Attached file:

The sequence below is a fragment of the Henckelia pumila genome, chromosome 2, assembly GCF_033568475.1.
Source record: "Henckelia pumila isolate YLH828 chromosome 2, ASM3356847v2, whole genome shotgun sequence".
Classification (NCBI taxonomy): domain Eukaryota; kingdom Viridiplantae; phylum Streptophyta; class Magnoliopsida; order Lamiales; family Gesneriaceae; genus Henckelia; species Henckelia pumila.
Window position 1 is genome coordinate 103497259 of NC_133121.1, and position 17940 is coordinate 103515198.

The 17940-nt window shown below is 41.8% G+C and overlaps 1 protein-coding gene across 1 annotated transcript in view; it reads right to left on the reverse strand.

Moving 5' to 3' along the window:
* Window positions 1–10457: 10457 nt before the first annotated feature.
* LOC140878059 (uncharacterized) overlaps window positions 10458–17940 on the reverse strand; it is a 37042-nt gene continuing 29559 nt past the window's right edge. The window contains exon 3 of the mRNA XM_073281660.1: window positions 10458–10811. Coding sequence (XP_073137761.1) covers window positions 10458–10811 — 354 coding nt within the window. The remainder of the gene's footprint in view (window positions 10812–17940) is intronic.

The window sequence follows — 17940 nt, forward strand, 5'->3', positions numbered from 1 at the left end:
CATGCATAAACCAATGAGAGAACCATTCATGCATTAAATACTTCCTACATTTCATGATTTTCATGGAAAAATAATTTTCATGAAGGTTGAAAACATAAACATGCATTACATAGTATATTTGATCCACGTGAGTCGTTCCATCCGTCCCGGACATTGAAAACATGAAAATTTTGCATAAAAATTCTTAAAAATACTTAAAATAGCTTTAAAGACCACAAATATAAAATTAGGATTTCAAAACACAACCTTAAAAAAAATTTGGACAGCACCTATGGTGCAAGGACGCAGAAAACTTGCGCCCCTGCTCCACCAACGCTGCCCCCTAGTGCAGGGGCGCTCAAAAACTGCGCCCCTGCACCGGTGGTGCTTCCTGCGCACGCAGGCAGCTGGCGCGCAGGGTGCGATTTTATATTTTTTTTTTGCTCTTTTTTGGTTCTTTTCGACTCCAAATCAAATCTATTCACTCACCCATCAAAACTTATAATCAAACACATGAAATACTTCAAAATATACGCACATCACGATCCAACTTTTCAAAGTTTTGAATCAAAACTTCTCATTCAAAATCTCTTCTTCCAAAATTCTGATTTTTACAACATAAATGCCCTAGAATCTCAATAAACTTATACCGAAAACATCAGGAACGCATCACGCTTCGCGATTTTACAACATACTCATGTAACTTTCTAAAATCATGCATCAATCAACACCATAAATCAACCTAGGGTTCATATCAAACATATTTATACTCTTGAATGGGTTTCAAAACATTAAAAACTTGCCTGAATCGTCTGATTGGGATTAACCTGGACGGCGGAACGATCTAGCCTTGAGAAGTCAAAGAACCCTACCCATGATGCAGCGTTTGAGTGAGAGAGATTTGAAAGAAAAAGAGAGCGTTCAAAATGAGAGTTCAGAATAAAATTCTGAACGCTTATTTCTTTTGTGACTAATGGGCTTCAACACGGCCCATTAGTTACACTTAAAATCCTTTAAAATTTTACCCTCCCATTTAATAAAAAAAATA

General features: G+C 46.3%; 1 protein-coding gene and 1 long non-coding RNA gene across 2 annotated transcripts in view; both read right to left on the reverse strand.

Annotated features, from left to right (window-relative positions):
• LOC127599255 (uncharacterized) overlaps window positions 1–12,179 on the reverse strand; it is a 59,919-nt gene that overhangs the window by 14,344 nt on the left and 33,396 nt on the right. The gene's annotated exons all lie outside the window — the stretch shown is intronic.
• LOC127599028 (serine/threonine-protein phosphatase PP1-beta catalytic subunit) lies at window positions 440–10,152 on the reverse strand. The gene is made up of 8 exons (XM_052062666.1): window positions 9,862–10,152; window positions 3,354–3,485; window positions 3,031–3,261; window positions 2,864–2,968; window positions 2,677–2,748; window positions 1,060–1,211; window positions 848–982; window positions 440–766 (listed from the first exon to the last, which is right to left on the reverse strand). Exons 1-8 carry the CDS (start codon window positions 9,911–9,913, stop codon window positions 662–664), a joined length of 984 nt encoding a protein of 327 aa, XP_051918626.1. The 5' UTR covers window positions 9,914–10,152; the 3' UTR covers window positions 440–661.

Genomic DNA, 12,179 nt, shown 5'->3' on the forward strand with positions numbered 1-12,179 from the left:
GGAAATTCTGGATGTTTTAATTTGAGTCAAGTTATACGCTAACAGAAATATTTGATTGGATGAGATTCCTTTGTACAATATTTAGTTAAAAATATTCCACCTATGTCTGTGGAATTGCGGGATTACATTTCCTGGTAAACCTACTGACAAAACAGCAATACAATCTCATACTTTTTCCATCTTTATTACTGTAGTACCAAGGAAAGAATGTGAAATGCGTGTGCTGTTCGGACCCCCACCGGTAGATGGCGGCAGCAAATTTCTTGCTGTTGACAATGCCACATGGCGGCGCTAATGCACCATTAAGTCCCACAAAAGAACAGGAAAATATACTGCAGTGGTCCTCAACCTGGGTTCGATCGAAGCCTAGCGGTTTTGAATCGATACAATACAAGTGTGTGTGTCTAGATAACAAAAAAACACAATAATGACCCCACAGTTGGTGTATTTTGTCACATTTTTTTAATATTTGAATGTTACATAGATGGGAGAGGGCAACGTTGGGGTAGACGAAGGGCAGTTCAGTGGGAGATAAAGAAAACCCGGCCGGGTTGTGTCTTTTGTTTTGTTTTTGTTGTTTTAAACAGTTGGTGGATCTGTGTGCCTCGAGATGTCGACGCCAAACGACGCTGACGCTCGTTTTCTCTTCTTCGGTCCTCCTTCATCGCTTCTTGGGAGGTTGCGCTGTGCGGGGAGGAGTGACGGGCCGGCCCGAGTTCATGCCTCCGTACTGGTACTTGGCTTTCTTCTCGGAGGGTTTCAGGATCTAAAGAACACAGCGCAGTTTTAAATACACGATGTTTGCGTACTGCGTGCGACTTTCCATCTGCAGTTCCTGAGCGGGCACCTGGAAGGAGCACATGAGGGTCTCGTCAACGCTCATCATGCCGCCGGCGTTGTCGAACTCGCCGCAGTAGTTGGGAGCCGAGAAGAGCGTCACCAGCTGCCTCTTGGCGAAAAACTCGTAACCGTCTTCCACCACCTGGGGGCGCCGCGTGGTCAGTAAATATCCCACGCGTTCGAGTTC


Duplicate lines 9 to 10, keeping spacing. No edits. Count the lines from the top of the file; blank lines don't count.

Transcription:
The window sequence follows — 17940 nt, forward strand, 5'->3', positions numbered from 1 at the left end:
CATGCATAAACCAATGAGAGAACCATTCATGCATTAAATACTTCCTACATTTCATGATTTTCATGGAAAAATAATTTTCATGAAGGTTGAAAACATAAACATGCATTACATAGTATATTTGATCCACGTGAGTCGTTCCATCCGTCCCGGACATTGAAAACATGAAAATTTTGCATAAAAATTCTTAAAAATACTTAAAATAGCTTTAAAGACCACAAATATAAAATTAGGATTTCAAAACACAACCTTAAAAAAAATTTGGACAGCACCTATGGTGCAAGGACGCAGAAAACTTGCGCCCCTGCTCCACCAACGCTGCCCCCTAGTGCAGGGGCGCTCAAAAACTGCGCCCCTGCACCGGTGGTGCTTCCTGCGCACGCAGGCAGCTGGCGCGCAGGGTGCGATTTTATATTTTTTTTTTGCTCTTTTTTGGTTCTTTTCGACTCCAAATCAAATCTATTCACTCACCCATCAAAACTTATAATCAAACACATGAAATACTTCAAAATATACGCACATCACGATCCAACTTTTCAAAGTTTTGAATCAAAACTTCTCATTCAAAATCTCTTCTTCCAAAATTCTGATTTTTACAACATAAATGCCCTAGAATCTCAATAAACTTATACCGAAAACATCAGGAACGCATCACGCTTCGCGATTTTACAACATACTCATGTAACTTTCTAAAATCATGCATCAATCAACACCATAAATCAACCTAGGGTTCATATCAAACATATTTATACTCTTGAATGGGTTTCAAAACATTAAAAACTTGCCTGAATCGTCTGATTGGGATTAACCTGGACGGCGGAACGATCTAGCCTTGAGAAGTCAAAGAACCCTACCCATGATGCAGCGTTTGAGTGAGAGAGATTTGAAAGAAAAAGAGAGCGTTCAAAATGAGAGTTCAGAATAAAATTCTGAACGCTTATTTCTTTTGTGACTAATGGGCTTCAACACGGCCCATTAGTTACACTTAAAATCCTTTAAAATTTTACCCTCCCATTTAATAAAAAAAATA